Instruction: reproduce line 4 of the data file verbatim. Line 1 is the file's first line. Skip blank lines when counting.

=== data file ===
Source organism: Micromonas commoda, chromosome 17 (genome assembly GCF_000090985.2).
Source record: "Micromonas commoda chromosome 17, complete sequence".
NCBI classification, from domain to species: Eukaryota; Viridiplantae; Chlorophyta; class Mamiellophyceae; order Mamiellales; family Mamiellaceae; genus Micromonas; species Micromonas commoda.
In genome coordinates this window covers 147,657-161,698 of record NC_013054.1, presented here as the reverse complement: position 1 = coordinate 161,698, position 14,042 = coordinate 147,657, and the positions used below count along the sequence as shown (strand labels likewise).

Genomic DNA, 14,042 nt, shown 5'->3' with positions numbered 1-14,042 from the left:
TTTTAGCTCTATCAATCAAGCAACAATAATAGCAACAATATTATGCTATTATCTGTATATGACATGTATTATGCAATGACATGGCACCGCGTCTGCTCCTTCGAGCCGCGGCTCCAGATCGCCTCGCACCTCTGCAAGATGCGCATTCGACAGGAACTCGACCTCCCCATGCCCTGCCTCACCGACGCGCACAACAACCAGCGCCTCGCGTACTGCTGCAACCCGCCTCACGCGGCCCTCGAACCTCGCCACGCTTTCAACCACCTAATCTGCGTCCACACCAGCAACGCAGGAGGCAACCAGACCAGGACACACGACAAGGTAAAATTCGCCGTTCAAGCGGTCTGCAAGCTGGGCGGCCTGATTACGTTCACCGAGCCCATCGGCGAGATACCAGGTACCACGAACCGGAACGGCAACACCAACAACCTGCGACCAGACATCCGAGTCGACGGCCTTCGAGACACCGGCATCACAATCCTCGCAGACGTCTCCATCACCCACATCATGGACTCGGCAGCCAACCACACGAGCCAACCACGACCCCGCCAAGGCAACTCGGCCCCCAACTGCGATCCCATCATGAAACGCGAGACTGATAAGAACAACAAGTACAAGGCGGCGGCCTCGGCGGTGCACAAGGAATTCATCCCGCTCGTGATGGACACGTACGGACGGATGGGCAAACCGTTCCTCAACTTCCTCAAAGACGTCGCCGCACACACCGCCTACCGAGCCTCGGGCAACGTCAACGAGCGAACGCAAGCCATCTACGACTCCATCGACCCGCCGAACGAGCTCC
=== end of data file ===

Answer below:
In genome coordinates this window covers 147,657-161,698 of record NC_013054.1, presented here as the reverse complement: position 1 = coordinate 161,698, position 14,042 = coordinate 147,657, and the positions used below count along the sequence as shown (strand labels likewise).